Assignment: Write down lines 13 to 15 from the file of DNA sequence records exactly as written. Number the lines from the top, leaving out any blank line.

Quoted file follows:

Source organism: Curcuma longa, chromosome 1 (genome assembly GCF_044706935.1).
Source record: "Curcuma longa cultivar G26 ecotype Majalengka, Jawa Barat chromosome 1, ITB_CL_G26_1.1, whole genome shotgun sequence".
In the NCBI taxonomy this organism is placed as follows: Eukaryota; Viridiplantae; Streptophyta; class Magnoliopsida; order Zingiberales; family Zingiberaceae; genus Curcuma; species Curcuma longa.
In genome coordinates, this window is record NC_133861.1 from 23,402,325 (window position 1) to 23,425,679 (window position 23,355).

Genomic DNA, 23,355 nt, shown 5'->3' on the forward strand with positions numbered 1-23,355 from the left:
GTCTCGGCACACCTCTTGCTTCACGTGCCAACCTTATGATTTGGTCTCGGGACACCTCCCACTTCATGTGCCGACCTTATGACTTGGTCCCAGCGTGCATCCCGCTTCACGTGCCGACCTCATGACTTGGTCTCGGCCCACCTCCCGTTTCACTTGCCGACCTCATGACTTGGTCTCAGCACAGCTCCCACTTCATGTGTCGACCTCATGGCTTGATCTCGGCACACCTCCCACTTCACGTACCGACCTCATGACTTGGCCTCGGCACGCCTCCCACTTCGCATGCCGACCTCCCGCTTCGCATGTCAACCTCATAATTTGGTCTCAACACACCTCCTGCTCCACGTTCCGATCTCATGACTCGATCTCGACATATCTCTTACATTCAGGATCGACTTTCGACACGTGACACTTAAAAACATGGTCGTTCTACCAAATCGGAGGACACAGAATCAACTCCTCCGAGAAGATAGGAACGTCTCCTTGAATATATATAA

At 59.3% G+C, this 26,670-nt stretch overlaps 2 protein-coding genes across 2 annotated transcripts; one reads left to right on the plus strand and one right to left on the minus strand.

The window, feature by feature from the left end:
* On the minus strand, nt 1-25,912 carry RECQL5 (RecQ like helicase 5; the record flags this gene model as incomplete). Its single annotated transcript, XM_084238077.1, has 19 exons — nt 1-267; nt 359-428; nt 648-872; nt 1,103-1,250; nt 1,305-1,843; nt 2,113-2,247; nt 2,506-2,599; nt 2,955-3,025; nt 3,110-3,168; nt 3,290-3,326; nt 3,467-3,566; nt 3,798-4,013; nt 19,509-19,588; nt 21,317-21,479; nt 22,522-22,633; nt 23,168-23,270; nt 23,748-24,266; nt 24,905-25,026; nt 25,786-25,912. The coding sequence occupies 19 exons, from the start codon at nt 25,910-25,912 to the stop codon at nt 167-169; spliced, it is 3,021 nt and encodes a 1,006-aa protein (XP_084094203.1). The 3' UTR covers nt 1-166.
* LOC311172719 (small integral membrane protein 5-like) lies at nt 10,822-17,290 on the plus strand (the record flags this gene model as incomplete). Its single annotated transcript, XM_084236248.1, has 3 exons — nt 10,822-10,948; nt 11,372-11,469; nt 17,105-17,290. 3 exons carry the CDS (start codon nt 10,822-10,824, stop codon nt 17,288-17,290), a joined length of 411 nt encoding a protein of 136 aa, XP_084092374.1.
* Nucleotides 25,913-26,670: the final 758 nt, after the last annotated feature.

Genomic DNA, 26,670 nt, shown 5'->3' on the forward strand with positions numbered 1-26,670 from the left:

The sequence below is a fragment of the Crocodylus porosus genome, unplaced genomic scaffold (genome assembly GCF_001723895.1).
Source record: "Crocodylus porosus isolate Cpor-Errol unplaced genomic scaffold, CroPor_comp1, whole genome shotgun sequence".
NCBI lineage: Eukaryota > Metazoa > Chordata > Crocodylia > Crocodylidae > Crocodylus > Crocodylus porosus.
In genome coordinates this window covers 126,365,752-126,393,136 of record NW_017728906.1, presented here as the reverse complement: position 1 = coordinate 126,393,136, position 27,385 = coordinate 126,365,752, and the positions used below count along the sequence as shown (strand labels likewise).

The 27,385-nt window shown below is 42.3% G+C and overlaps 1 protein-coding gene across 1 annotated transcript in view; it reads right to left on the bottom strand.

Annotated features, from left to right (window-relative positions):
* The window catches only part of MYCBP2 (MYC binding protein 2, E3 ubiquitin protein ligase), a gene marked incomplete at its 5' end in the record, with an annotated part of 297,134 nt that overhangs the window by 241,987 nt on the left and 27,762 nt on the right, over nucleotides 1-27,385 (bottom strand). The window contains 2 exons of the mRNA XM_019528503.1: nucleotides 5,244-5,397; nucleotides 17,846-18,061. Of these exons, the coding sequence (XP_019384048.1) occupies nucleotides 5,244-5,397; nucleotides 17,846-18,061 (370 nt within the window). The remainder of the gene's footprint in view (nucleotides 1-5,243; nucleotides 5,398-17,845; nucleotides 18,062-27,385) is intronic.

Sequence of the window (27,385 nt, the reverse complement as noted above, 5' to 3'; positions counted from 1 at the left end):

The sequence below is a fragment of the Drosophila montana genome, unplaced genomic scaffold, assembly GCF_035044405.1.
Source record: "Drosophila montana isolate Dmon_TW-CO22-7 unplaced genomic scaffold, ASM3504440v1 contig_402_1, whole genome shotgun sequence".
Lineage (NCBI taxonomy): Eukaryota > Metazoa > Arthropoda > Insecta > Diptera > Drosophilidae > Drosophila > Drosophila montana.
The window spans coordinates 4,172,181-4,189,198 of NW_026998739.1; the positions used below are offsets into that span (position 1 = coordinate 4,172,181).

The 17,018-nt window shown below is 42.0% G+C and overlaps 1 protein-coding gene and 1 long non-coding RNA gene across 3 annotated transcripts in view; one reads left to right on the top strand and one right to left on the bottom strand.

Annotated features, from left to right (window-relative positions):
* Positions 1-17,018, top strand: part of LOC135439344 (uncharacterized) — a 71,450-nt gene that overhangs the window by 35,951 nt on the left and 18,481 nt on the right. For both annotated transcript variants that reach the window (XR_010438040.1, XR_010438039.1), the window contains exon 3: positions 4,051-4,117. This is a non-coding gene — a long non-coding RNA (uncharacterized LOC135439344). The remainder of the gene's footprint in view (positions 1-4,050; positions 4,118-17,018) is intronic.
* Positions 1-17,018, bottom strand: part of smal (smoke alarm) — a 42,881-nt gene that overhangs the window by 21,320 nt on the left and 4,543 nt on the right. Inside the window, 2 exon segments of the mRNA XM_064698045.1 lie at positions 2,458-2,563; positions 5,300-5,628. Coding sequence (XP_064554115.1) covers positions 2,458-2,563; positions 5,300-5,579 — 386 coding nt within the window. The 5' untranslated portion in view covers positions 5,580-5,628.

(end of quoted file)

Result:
The sequence below is a fragment of the Crocodylus porosus genome, unplaced genomic scaffold (genome assembly GCF_001723895.1).
Source record: "Crocodylus porosus isolate Cpor-Errol unplaced genomic scaffold, CroPor_comp1, whole genome shotgun sequence".
NCBI lineage: Eukaryota > Metazoa > Chordata > Crocodylia > Crocodylidae > Crocodylus > Crocodylus porosus.